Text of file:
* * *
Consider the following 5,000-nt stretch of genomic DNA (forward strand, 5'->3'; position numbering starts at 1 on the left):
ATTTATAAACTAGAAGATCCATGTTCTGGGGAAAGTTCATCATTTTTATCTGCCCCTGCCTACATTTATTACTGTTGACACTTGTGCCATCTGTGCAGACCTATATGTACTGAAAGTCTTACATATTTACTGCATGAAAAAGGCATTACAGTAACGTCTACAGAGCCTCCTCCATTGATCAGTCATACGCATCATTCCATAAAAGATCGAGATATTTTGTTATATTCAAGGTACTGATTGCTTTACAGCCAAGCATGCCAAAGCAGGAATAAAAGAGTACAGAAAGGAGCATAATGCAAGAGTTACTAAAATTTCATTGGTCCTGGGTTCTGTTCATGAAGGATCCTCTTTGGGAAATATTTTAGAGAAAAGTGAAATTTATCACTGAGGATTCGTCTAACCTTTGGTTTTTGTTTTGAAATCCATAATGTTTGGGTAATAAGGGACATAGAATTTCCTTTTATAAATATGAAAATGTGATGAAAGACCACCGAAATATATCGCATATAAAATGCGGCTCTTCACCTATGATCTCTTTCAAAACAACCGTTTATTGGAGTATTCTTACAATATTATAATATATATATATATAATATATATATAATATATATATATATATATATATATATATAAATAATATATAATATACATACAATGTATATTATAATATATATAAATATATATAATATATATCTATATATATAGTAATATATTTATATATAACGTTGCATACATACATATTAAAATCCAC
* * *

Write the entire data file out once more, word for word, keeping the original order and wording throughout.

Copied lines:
Consider the following 5,000-nt stretch of genomic DNA (forward strand, 5'->3'; position numbering starts at 1 on the left):
ATTTATAAACTAGAAGATCCATGTTCTGGGGAAAGTTCATCATTTTTATCTGCCCCTGCCTACATTTATTACTGTTGACACTTGTGCCATCTGTGCAGACCTATATGTACTGAAAGTCTTACATATTTACTGCATGAAAAAGGCATTACAGTAACGTCTACAGAGCCTCCTCCATTGATCAGTCATACGCATCATTCCATAAAAGATCGAGATATTTTGTTATATTCAAGGTACTGATTGCTTTACAGCCAAGCATGCCAAAGCAGGAATAAAAGAGTACAGAAAGGAGCATAATGCAAGAGTTACTAAAATTTCATTGGTCCTGGGTTCTGTTCATGAAGGATCCTCTTTGGGAAATATTTTAGAGAAAAGTGAAATTTATCACTGAGGATTCGTCTAACCTTTGGTTTTTGTTTTGAAATCCATAATGTTTGGGTAATAAGGGACATAGAATTTCCTTTTATAAATATGAAAATGTGATGAAAGACCACCGAAATATATCGCATATAAAATGCGGCTCTTCACCTATGATCTCTTTCAAAACAACCGTTTATTGGAGTATTCTTACAATATTATAATATATATATATATAATATATATATAATATATATATATATATATATATATATATAAATAATATATAATATACATACAATGTATATTATAATATATATAAATATATATAATATATATCTATATATATAGTAATATATTTATATATAACGTTGCATACATACATATTAAAATCCAC